If you have minor children, it’s crucial that you have a will specifying their guardianship in the event of your death. If your will doesn’t spell out who you want taking care of your kids, they could become wards of the state and go into the foster care system. Choose your children’s guardian carefully; you want your children raised the way you would raise them if you were still living. You might want to list two or three potential guardians in case something happens and your first choice of guardian isn’t available for some unforeseeable reason.
When writing a will, there are many factors to consider and details to address. Your will lawyer in Allentown, PA can guide you through the process to ensure you don’t miss anything.
A last will and testament is the most common type of document in an estate plan, but there are many different instruments to choose from. A trust could be a better option if you have a lot of assets to bequeath and would like to minimize taxes that beneficiaries will pay.
An executor is a person who carries through with the wishes outlined in the will. This person should be reliable, organized, and able to carry out a difficult series of tasks while also grieving. For this reason, it may not be best to name a partner or a child as will executor, and it may instead be wise to appoint a will lawyer in Allentown, PA to execute your will. In either case, the executor should know their role before the time comes so they are prepared to accept or decline the responsibility.
You can list almost anything you own on a will with few exceptions (including illegal drugs). You may bequeath clothing, electronics, real estate, life insurance policies, and savings accounts, for example. Other considerations include your diary or unfinished novels and whether they should be published or destroyed by a trusted person. Discuss your options with Klenek Law to figure out what to do with your most treasured items.
According to the law, animal friends are considered property. Be sure to delineate who receives and cares for your animal. If you do not have a trusted friend or relative, find an animal santuary and make arrangements with them. If you do not list somebody, your animal will likely go to the local animal shelter, an nobody wants that. Klenek Law can help your whole animal family figure out the best plan.
Anyone who receives something through your will needs to be specifically named in the document. Beneficiaries can include family, friends, neighbors, charities, businesses, or anyone else. If you like, include local charities when it comes to things your family doesn’t want, such as household items. Your will lawyer in Allentown, PA can help you ensure you include everybody you love or would like to help out.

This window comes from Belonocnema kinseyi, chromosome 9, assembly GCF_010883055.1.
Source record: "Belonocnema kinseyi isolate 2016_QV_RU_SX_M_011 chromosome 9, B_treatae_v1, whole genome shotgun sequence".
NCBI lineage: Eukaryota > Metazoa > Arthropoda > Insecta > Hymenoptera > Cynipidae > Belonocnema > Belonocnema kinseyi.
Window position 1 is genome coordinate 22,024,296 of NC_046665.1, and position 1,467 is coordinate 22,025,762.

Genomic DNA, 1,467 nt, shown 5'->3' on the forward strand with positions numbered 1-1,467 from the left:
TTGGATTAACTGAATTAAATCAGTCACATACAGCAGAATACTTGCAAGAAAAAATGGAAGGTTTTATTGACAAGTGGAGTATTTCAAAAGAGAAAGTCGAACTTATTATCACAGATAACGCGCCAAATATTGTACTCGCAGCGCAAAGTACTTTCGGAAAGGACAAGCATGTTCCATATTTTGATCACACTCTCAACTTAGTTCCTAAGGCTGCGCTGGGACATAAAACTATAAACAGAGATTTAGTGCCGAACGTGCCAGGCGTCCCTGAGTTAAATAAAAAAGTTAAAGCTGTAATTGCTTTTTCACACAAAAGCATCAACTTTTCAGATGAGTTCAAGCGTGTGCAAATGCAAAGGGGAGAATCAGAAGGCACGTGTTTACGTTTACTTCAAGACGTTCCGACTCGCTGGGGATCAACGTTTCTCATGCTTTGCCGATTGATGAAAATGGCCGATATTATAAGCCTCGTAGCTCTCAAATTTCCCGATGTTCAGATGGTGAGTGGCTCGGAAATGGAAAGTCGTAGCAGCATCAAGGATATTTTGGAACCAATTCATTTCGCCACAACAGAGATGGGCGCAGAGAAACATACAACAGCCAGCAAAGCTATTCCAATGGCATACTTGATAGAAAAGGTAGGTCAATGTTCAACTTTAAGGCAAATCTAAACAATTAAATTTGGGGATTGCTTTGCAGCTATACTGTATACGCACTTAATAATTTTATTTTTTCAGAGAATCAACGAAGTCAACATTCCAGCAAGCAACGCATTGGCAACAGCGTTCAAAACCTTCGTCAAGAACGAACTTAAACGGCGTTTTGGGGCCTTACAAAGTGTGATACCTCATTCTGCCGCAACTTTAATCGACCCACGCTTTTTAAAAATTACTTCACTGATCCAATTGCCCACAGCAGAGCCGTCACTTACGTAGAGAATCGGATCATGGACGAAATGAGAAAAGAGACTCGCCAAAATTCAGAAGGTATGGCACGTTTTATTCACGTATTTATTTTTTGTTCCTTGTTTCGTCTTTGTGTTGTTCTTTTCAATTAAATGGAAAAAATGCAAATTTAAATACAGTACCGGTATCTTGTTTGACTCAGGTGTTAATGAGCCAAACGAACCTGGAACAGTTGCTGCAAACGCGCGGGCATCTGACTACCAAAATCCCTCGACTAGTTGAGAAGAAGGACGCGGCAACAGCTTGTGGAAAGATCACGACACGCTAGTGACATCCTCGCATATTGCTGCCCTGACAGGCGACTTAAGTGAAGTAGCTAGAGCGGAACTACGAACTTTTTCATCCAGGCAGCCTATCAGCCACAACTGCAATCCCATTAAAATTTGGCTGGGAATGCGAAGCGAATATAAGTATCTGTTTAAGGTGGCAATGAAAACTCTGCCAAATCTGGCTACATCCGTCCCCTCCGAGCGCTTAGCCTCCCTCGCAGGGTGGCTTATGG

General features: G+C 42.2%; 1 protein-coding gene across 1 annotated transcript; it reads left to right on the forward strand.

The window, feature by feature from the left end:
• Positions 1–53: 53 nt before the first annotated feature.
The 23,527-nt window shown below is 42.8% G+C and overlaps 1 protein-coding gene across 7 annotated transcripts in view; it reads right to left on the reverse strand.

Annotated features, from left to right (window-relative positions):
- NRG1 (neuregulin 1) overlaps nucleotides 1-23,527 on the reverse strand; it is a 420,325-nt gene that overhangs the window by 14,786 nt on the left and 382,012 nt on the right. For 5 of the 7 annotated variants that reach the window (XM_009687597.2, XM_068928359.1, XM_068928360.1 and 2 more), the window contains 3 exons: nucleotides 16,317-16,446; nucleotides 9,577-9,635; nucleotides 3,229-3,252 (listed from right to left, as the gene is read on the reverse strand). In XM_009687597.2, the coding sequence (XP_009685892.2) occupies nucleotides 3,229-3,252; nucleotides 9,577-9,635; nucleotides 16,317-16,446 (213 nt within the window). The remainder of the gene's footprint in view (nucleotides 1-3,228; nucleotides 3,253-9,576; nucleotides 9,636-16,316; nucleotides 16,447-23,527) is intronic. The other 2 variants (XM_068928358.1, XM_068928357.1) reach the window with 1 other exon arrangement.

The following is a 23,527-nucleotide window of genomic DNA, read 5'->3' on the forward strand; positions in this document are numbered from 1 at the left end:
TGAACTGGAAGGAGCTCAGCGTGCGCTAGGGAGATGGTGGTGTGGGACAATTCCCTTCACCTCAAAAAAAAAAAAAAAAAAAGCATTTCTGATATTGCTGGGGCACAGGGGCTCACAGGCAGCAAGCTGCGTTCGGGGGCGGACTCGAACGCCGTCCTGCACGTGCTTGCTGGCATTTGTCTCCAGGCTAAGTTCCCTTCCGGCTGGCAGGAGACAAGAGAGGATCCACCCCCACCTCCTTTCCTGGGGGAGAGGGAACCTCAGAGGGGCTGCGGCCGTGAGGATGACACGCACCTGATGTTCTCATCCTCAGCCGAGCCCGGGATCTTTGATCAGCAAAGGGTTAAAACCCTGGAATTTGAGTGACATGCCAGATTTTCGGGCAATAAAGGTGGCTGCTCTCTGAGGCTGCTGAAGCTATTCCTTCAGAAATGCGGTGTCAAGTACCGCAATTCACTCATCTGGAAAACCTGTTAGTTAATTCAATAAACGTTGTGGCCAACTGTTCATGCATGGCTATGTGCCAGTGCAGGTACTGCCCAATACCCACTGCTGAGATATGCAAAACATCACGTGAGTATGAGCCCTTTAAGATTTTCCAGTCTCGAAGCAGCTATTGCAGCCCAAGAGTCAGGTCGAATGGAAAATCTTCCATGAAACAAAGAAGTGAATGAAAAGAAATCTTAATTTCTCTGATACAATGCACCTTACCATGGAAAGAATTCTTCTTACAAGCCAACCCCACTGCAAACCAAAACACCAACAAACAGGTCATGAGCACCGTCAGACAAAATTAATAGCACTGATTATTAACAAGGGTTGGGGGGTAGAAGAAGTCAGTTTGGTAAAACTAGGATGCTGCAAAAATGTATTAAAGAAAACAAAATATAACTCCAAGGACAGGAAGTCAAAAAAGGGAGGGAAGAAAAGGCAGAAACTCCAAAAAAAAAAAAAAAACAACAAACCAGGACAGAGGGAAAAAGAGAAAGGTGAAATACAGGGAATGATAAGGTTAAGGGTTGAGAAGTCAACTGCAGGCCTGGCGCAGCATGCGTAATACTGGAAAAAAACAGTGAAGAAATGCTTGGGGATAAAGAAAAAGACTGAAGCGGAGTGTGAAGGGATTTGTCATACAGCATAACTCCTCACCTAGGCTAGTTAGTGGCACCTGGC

Coming to terms with your mortality can be daunting, planning for it even more so. Nobody likes thinking about their death, but not having a will ready when you pass can be devastating for your loved ones in the aftermath. Due to this discomfort, people do not often discuss the process of writing a will which can lead to several misconceptions about wills. Here are a few common myths about wills and why they’re misleading:
If you die without a written will in place, your spouse is indeed entitled to your estate by law. However, due to the way each state writes its interstate succession laws, they may not be entitled to everything you’d want them to have. For example, in Pennsylvania, your parents are entitled to a part of your estate under intestate succession laws, so when you pass your spouse would split the estate with them.
Furthermore, not all assets can be passed through intestate succession. Some examples of assets that are non-transferable under Pennsylvania interstate succession laws include funds in a 401 K or other retirement accounts, life insurance proceeds and any property in a living trust. To ensure that all of your assets are bequeathed to the correct person after death, schedule an appointment with a will lawyer in Allentown, PA.
Oftentimes young people make the mistake of believing they don’t need a will because of their age or relationship status. However, having a will is a smart move no matter what age you are because nobody can predict when they are going to die. Accidents may happen at any time. In fact, the peak age for accidental poisoning deaths, the number one cause of accidental deaths in the United States, is 35.
Another common misconception about writing a will is that you don’t need one if you’re single. This is false for two reasons: first, even if there’s truly nobody you want to leave your estate to upon passing you may want to block someone’s claim to it via interstate succession. Secondly, consider who will care for your beloved pet when you’re gone. Having a written will allows you to leave a detailed plan stipulating exactly what should happen to your furry friend once you’ve passed.